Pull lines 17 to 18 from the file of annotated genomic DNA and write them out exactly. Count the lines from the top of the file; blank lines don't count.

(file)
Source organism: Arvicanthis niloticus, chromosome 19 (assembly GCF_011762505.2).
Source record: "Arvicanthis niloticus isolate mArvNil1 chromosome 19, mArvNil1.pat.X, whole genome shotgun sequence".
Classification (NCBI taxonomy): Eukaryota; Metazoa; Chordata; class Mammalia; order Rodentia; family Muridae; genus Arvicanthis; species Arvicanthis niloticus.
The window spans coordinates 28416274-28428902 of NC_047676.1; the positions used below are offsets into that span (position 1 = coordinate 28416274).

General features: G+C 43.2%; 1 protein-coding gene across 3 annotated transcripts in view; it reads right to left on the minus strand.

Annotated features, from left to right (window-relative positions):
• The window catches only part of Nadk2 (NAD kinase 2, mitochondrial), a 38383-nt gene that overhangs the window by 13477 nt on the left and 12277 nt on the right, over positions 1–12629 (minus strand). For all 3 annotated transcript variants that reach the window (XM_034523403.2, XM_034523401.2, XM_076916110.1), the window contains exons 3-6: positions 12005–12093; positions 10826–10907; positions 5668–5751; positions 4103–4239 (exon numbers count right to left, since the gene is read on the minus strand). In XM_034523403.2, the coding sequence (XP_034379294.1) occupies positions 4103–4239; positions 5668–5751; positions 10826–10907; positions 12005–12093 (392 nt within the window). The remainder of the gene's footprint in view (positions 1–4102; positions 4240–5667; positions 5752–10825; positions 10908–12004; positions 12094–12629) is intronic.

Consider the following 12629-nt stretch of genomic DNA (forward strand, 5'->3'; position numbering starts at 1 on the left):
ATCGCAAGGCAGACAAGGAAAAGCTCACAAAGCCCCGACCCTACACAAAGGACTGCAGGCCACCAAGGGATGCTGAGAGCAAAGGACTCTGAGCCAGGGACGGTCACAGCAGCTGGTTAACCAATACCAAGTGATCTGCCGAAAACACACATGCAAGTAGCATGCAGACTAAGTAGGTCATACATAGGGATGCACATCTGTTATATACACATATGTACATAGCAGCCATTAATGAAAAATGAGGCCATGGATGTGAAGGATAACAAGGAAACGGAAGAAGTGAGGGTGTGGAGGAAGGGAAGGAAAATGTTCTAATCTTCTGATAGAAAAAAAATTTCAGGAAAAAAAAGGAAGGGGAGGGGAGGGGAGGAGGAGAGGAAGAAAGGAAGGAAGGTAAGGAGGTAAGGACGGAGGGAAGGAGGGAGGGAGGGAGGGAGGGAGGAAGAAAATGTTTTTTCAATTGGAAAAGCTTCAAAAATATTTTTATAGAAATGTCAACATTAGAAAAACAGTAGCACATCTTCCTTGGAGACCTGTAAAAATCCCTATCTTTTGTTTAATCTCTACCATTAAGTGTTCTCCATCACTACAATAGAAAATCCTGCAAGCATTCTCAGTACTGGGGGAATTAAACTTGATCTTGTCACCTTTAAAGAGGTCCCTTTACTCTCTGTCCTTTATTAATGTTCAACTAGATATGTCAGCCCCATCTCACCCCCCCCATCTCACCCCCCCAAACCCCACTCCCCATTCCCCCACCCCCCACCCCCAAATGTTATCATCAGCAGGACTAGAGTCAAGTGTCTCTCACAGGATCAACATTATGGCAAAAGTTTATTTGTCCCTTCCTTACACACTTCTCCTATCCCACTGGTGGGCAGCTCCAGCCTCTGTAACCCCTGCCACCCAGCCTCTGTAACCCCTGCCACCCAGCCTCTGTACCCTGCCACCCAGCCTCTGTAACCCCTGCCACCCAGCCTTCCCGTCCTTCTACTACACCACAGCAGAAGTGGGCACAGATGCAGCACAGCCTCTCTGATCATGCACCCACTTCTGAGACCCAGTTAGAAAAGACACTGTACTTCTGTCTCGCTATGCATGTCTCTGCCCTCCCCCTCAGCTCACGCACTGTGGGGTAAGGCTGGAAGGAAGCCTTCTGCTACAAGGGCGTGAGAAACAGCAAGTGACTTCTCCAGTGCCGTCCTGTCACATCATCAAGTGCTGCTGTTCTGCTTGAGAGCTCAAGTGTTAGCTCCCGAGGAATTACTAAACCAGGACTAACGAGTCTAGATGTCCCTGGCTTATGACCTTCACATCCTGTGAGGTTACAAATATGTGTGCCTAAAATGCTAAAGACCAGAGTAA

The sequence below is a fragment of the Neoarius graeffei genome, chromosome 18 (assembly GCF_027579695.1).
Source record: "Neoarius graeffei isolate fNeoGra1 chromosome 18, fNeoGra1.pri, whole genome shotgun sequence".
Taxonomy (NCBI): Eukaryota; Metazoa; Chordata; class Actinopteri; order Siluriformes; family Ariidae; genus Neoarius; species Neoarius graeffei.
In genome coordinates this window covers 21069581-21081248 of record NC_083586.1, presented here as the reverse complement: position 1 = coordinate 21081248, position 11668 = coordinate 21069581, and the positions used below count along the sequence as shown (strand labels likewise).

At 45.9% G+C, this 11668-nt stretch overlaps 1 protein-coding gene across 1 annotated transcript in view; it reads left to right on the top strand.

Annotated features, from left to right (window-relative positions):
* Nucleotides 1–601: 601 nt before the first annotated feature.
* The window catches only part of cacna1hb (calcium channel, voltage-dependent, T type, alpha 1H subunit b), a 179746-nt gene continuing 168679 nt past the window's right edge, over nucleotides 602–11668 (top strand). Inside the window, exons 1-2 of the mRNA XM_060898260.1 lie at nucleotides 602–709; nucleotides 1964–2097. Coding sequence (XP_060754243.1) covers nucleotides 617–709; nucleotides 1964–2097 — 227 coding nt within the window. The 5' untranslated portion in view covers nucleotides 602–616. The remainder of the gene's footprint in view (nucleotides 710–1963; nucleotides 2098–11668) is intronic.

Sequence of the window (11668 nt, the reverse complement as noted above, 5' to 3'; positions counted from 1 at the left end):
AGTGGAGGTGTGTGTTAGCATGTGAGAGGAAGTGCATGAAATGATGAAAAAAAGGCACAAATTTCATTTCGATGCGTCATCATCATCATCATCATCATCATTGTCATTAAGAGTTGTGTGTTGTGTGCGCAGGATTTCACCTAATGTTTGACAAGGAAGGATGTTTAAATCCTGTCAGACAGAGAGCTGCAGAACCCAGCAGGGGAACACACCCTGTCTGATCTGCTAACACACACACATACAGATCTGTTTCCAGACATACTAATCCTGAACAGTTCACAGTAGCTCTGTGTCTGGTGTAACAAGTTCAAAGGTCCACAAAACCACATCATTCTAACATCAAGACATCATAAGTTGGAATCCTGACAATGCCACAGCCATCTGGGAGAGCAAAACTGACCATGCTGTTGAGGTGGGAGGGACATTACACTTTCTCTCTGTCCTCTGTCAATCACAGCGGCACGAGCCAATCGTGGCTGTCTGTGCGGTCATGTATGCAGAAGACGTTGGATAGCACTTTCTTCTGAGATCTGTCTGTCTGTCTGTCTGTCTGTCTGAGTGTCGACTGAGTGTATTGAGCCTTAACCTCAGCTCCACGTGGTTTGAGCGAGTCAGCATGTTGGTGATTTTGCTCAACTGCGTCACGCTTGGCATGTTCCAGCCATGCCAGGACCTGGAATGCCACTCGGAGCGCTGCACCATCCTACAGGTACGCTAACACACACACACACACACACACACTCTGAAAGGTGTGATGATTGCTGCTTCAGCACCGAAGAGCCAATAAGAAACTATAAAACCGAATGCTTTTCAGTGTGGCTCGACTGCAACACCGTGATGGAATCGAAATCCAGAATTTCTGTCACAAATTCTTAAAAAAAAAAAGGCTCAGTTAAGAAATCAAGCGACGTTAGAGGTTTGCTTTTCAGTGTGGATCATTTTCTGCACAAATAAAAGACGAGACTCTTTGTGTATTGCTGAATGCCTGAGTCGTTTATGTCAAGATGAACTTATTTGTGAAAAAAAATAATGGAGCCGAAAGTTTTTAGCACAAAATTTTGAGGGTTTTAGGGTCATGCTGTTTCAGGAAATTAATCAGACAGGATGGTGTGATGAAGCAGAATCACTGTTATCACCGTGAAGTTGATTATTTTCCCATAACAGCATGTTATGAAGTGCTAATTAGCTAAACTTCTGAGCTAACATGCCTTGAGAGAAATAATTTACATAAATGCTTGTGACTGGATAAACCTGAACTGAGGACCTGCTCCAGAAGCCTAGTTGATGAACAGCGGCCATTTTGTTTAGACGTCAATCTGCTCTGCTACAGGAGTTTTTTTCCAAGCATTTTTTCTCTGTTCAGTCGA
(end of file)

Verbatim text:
* The window catches only part of cacna1hb (calcium channel, voltage-dependent, T type, alpha 1H subunit b), a 179746-nt gene continuing 168679 nt past the window's right edge, over nucleotides 602–11668 (top strand). Inside the window, exons 1-2 of the mRNA XM_060898260.1 lie at nucleotides 602–709; nucleotides 1964–2097. Coding sequence (XP_060754243.1) covers nucleotides 617–709; nucleotides 1964–2097 — 227 coding nt within the window. The 5' untranslated portion in view covers nucleotides 602–616. The remainder of the gene's footprint in view (nucleotides 710–1963; nucleotides 2098–11668) is intronic.

Sequence of the window (11668 nt, the reverse complement as noted above, 5' to 3'; positions counted from 1 at the left end):